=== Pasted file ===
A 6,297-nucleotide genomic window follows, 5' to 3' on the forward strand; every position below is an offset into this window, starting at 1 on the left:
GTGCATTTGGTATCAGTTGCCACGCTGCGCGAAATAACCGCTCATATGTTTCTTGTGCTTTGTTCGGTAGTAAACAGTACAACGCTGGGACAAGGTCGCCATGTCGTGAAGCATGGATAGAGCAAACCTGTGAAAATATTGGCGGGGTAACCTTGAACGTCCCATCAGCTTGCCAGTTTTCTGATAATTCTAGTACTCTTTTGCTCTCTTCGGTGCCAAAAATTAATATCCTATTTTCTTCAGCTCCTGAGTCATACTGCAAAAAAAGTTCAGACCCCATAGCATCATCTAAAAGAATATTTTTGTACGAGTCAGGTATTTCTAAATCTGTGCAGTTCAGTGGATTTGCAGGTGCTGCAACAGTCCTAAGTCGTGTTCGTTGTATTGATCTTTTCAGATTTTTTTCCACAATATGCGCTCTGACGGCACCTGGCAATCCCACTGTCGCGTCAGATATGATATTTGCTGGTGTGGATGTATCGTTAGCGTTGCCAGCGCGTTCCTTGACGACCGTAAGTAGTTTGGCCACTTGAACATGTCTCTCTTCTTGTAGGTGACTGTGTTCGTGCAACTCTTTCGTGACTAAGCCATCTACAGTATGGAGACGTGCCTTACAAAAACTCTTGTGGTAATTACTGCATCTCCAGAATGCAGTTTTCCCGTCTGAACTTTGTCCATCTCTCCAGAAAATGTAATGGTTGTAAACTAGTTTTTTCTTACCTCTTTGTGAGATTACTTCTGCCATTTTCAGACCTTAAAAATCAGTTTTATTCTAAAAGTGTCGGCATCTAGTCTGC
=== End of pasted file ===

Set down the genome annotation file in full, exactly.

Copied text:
A 6,297-nucleotide genomic window follows, 5' to 3' on the forward strand; every position below is an offset into this window, starting at 1 on the left:
GTGCATTTGGTATCAGTTGCCACGCTGCGCGAAATAACCGCTCATATGTTTCTTGTGCTTTGTTCGGTAGTAAACAGTACAACGCTGGGACAAGGTCGCCATGTCGTGAAGCATGGATAGAGCAAACCTGTGAAAATATTGGCGGGGTAACCTTGAACGTCCCATCAGCTTGCCAGTTTTCTGATAATTCTAGTACTCTTTTGCTCTCTTCGGTGCCAAAAATTAATATCCTATTTTCTTCAGCTCCTGAGTCATACTGCAAAAAAAGTTCAGACCCCATAGCATCATCTAAAAGAATATTTTTGTACGAGTCAGGTATTTCTAAATCTGTGCAGTTCAGTGGATTTGCAGGTGCTGCAACAGTCCTAAGTCGTGTTCGTTGTATTGATCTTTTCAGATTTTTTTCCACAATATGCGCTCTGACGGCACCTGGCAATCCCACTGTCGCGTCAGATATGATATTTGCTGGTGTGGATGTATCGTTAGCGTTGCCAGCGCGTTCCTTGACGACCGTAAGTAGTTTGGCCACTTGAACATGTCTCTCTTCTTGTAGGTGACTGTGTTCGTGCAACTCTTTCGTGACTAAGCCATCTACAGTATGGAGACGTGCCTTACAAAAACTCTTGTGGTAATTACTGCATCTCCAGAATGCAGTTTTCCCGTCTGAACTTTGTCCATCTCTCCAGAAAATGTAATGGTTGTAAACTAGTTTTTTCTTACCTCTTTGTGAGATTACTTCTGCCATTTTCAGACCTTAAAAATCAGTTTTATTCTAAAAGTGTCGGCATCTAGTCTGC